Research at the Institute of Semiconductor and Solid State Physics is focusing on the growth, nanofabrication, characterization, modification and applications of semiconducting hetero- and nanostructures, of ferromagnetic structures and materials, of oligomers, polymers and metals. It covers all aspects of nanostructures, ranging from fundamental investigations and modeling of physical properties up to the realization of novel nanostructures for quantum optics, infrared optoelectronics, magnetic, spintronic and thermoelectric devices.
Nanostructures are fabricated using advanced lithography and processing techniques including electron beam lithography, holographic lithography, as well as self-assembled growth of quantum dots and wires using molecular beam epitaxy, metal-organic vapor phase epitaxy and chemical synthesis. For these purposes, a Class-100 cleanroom facility with all necessary processing equipment is run at the institute. The objective of nanofabrication is to produce defect-free structures in the sub-50-nm range with precise control of shapes and compositions, sharp heterointerfaces and excellent optical, electronic and magnetic properties. Particular emphasis is placed on the development of site-control techniques for the positioning of self-assembled nanostructures.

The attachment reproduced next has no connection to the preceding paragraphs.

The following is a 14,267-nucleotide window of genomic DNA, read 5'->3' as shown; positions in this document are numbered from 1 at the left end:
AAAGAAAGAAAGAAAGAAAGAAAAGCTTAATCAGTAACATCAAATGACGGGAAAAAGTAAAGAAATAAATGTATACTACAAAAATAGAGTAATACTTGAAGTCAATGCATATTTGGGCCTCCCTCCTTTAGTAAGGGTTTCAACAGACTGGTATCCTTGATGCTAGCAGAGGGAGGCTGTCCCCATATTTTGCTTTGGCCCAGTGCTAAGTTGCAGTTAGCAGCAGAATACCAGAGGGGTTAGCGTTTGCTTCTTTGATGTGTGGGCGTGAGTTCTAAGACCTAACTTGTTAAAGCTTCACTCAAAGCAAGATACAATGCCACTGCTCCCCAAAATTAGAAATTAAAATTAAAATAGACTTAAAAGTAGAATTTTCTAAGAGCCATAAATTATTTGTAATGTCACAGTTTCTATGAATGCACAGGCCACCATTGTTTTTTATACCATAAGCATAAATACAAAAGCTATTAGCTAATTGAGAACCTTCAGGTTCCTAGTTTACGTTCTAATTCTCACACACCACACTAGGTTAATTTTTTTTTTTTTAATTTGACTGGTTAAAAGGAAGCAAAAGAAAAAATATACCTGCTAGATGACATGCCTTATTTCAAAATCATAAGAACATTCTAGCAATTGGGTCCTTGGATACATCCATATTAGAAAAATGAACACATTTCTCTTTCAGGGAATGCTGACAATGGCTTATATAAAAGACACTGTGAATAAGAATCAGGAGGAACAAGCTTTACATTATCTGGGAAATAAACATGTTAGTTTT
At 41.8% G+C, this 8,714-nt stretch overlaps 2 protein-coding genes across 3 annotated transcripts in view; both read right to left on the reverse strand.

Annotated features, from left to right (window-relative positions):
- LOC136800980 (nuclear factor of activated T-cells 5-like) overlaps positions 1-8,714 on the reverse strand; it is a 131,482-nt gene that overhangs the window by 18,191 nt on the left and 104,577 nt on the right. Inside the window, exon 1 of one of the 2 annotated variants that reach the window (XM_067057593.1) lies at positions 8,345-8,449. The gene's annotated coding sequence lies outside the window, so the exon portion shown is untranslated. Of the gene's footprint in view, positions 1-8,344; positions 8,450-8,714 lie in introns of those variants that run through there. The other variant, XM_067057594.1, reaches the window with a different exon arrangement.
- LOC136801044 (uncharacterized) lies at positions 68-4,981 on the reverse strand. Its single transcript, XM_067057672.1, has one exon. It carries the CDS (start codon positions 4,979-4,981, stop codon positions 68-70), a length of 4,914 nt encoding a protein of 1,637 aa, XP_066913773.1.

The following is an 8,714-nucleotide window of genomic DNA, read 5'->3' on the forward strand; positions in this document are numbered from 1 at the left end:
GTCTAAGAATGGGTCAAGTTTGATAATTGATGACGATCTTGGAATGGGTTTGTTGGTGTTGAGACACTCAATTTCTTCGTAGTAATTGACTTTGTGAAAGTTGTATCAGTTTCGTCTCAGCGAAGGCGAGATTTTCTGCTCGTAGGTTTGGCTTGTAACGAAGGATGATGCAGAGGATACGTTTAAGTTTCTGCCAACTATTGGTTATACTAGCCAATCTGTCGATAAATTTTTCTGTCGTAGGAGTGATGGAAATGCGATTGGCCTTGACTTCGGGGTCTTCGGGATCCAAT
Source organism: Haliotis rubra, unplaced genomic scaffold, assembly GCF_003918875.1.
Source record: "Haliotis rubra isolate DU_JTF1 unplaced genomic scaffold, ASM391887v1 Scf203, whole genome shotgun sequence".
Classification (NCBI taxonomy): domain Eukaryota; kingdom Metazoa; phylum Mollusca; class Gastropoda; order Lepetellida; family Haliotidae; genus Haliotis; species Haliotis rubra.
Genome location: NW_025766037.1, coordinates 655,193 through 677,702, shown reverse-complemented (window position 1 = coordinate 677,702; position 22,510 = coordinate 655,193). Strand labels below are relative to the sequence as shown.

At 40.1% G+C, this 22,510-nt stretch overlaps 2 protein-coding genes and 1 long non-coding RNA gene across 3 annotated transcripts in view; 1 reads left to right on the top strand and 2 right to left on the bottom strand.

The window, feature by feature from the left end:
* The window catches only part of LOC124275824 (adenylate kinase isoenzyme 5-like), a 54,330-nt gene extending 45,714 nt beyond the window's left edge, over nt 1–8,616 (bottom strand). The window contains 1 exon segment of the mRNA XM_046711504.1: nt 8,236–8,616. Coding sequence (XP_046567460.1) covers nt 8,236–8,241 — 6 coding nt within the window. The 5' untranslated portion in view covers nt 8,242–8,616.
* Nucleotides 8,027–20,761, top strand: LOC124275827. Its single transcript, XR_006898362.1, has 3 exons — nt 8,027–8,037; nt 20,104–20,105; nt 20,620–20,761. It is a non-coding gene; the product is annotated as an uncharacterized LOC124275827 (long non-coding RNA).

Institute of Semiconductor and Solid State Physics
Head of Institute
Johannes Kepler University of Linz
Altenberger Straße 69
Semiconductor Physics building
Mo-Fr: 09.00 - 15.00
+43 732 2468-9600, -9639
Article by Gunther Springholz et al. published in NATURE
In an article published in the high impact journal NATURE on 18 December 2019, Gunther Springholz, together with Oliver Rader (Helmholtz Zentrum / BESSY Berlin), reports about their recent experimental proof and measurement of a magnetic bandgap in a magnetically doped topological insulator that enables the quantum anomalous Hall effect (QAHE), which provides quantized edge states for lossless charge-transport applications.